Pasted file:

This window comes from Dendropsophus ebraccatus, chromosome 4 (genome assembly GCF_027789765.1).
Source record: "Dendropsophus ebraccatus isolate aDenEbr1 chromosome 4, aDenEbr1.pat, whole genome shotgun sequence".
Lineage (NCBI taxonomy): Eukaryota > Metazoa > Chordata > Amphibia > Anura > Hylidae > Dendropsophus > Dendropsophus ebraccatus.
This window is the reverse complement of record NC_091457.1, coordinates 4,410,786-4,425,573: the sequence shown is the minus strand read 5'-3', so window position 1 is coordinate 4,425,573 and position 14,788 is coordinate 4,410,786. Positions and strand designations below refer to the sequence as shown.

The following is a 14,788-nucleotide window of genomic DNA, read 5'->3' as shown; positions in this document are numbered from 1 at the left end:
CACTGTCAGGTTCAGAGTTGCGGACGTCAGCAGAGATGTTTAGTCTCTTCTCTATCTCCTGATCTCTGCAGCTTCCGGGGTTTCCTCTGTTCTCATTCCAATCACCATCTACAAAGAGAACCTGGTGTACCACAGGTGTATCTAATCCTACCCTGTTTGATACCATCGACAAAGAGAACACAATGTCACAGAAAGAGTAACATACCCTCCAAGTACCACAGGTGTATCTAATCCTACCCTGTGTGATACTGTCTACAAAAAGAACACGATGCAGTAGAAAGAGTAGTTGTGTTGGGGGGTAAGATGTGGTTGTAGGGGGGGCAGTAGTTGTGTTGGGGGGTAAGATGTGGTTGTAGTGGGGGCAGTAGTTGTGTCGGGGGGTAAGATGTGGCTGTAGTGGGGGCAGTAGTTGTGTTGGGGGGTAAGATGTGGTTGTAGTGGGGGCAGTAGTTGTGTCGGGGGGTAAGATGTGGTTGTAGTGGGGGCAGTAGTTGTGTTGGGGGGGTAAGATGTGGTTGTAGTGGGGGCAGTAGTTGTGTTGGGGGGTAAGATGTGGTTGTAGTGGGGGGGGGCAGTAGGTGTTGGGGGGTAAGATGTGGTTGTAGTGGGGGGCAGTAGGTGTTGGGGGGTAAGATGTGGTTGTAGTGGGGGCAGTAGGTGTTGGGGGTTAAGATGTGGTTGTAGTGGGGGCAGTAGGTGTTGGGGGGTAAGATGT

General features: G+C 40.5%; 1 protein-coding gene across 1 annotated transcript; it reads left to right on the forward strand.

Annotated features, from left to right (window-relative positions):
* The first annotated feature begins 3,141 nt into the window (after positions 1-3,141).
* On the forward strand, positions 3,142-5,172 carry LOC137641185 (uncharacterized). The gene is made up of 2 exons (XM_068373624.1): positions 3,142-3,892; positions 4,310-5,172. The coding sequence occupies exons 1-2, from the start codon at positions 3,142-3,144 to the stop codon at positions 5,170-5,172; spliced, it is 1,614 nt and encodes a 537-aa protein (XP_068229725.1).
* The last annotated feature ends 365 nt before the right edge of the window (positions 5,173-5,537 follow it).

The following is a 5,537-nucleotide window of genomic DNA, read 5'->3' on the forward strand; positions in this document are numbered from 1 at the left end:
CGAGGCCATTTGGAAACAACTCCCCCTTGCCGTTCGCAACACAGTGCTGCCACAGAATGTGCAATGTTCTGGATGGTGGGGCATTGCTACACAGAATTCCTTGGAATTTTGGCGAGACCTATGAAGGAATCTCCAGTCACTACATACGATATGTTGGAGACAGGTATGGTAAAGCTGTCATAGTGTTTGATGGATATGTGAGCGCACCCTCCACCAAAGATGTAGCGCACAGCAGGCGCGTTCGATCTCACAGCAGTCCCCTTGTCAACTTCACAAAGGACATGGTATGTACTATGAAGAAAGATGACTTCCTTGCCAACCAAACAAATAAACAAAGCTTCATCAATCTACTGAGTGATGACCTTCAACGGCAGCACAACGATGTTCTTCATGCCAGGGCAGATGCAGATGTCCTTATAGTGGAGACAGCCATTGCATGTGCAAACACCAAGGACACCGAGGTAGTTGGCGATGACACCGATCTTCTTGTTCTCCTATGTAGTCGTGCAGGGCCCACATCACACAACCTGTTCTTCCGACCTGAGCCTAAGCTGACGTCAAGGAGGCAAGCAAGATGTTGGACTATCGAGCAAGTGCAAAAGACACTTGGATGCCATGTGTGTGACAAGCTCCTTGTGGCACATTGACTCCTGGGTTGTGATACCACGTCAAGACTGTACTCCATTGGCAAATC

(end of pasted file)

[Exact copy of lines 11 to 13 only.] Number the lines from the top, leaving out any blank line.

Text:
* The last annotated feature ends 365 nt before the right edge of the window (positions 5,173-5,537 follow it).

The following is a 5,537-nucleotide window of genomic DNA, read 5'->3' on the forward strand; positions in this document are numbered from 1 at the left end:
CGAGGCCATTTGGAAACAACTCCCCCTTGCCGTTCGCAACACAGTGCTGCCACAGAATGTGCAATGTTCTGGATGGTGGGGCATTGCTACACAGAATTCCTTGGAATTTTGGCGAGACCTATGAAGGAATCTCCAGTCACTACATACGATATGTTGGAGACAGGTATGGTAAAGCTGTCATAGTGTTTGATGGATATGTGAGCGCACCCTCCACCAAAGATGTAGCGCACAGCAGGCGCGTTCGATCTCACAGCAGTCCCCTTGTCAACTTCACAAAGGACATGGTATGTACTATGAAGAAAGATGACTTCCTTGCCAACCAAACAAATAAACAAAGCTTCATCAATCTACTGAGTGATGACCTTCAACGGCAGCACAACGATGTTCTTCATGCCAGGGCAGATGCAGATGTCCTTATAGTGGAGACAGCCATTGCATGTGCAAACACCAAGGACACCGAGGTAGTTGGCGATGACACCGATCTTCTTGTTCTCCTATGTAGTCGTGCAGGGCCCACATCACACAACCTGTTCTTCCGACCTGAGCCTAAGCTGACGTCAAGGAGGCAAGCAAGATGTTGGACTATCGAGCAAGTGCAAAAGACACTTGGATGCCATGTGTGTGACAAGCTCCTTGTGGCACATTGACTCCTGGGTTGTGATACCACGTCAAGACTGTACTCCATTGGCAAATC